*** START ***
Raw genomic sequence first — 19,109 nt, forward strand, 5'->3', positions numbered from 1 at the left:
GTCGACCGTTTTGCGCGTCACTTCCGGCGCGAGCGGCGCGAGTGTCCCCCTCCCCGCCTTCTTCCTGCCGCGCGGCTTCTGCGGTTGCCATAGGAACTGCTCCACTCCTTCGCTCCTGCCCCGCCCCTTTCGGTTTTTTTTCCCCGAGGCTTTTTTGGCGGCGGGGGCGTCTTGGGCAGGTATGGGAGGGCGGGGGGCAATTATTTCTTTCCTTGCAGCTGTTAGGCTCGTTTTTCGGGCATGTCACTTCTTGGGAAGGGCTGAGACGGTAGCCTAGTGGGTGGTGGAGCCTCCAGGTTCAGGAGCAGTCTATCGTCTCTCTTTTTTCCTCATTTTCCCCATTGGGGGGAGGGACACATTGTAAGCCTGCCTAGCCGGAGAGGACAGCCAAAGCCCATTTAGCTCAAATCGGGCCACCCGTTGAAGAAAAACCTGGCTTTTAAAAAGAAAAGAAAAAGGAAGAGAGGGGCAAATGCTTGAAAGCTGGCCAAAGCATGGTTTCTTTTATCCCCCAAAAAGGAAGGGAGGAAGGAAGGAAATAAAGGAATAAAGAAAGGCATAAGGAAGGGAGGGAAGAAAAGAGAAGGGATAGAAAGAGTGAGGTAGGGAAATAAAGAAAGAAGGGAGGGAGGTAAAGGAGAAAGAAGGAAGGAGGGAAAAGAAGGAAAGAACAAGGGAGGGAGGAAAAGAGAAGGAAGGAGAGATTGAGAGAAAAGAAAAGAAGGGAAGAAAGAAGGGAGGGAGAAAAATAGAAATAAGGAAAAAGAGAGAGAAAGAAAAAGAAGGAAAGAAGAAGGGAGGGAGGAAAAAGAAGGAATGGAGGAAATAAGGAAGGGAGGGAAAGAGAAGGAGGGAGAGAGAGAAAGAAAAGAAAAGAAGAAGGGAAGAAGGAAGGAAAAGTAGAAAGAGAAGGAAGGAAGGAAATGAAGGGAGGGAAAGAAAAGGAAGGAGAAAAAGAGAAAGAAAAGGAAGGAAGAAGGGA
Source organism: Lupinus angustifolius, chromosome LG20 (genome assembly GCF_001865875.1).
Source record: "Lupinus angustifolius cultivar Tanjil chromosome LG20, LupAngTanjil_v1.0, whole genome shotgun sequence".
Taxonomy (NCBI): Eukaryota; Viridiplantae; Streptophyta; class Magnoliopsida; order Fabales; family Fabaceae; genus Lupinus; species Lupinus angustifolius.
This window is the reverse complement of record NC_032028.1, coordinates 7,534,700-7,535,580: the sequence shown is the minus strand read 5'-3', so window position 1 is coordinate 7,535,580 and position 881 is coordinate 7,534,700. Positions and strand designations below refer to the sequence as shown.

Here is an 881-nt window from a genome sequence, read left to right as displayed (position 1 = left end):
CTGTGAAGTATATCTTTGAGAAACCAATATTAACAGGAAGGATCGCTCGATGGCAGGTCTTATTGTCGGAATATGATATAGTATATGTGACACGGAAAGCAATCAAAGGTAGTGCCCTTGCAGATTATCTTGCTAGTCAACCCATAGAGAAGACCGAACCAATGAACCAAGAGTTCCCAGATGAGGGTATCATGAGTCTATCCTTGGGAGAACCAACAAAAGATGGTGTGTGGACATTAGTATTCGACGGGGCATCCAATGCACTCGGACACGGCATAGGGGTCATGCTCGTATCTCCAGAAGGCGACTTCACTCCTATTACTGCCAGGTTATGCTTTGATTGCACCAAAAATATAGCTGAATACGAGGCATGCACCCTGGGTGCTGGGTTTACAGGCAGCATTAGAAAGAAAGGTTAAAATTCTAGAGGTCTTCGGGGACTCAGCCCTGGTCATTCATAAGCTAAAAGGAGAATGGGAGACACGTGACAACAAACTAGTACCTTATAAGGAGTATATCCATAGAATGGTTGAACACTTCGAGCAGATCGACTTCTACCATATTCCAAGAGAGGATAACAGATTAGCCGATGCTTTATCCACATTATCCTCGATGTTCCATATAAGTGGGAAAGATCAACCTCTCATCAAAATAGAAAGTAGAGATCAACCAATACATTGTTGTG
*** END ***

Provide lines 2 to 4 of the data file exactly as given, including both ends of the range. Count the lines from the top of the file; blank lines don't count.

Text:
GTCGACCGTTTTGCGCGTCACTTCCGGCGCGAGCGGCGCGAGTGTCCCCCTCCCCGCCTTCTTCCTGCCGCGCGGCTTCTGCGGTTGCCATAGGAACTGCTCCACTCCTTCGCTCCTGCCCCGCCCCTTTCGGTTTTTTTTCCCCGAGGCTTTTTTGGCGGCGGGGGCGTCTTGGGCAGGTATGGGAGGGCGGGGGGCAATTATTTCTTTCCTTGCAGCTGTTAGGCTCGTTTTTCGGGCATGTCACTTCTTGGGAAGGGCTGAGACGGTAGCCTAGTGGGTGGTGGAGCCTCCAGGTTCAGGAGCAGTCTATCGTCTCTCTTTTTTCCTCATTTTCCCCATTGGGGGGAGGGACACATTGTAAGCCTGCCTAGCCGGAGAGGACAGCCAAAGCCCATTTAGCTCAAATCGGGCCACCCGTTGAAGAAAAACCTGGCTTTTAAAAAGAAAAGAAAAAGGAAGAGAGGGGCAAATGCTTGAAAGCTGGCCAAAGCATGGTTTCTTTTATCCCCCAAAAAGGAAGGGAGGAAGGAAGGAAATAAAGGAATAAAGAAAGGCATAAGGAAGGGAGGGAAGAAAAGAGAAGGGATAGAAAGAGTGAGGTAGGGAAATAAAGAAAGAAGGGAGGGAGGTAAAGGAGAAAGAAGGAAGGAGGGAAAAGAAGGAAAGAACAAGGGAGGGAGGAAAAGAGAAGGAAGGAGAGATTGAGAGAAAAGAAAAGAAGGGAAGAAAGAAGGGAGGGAGAAAAATAGAAATAAGGAAAAAGAGAGAGAAAGAAAAAGAAGGAAAGAAGAAGGGAGGGAGGAAAAAGAAGGAATGGAGGAAATAAGGAAGGGAGGGAAAGAGAAGGAGGGAGAGAGAGAAAGAAAAGAAAAGAAGAAGGGAAGAAGGAAGGAAAAGTAGAAAGAGAAGGAAGGAAGGAAATGAAGGGAGGGAAAGAAAAGGAAGGAGAAAAAGAGAAAGAAAAGGAAGGAAGAAGGGA
Source organism: Lupinus angustifolius, chromosome LG20 (genome assembly GCF_001865875.1).
Source record: "Lupinus angustifolius cultivar Tanjil chromosome LG20, LupAngTanjil_v1.0, whole genome shotgun sequence".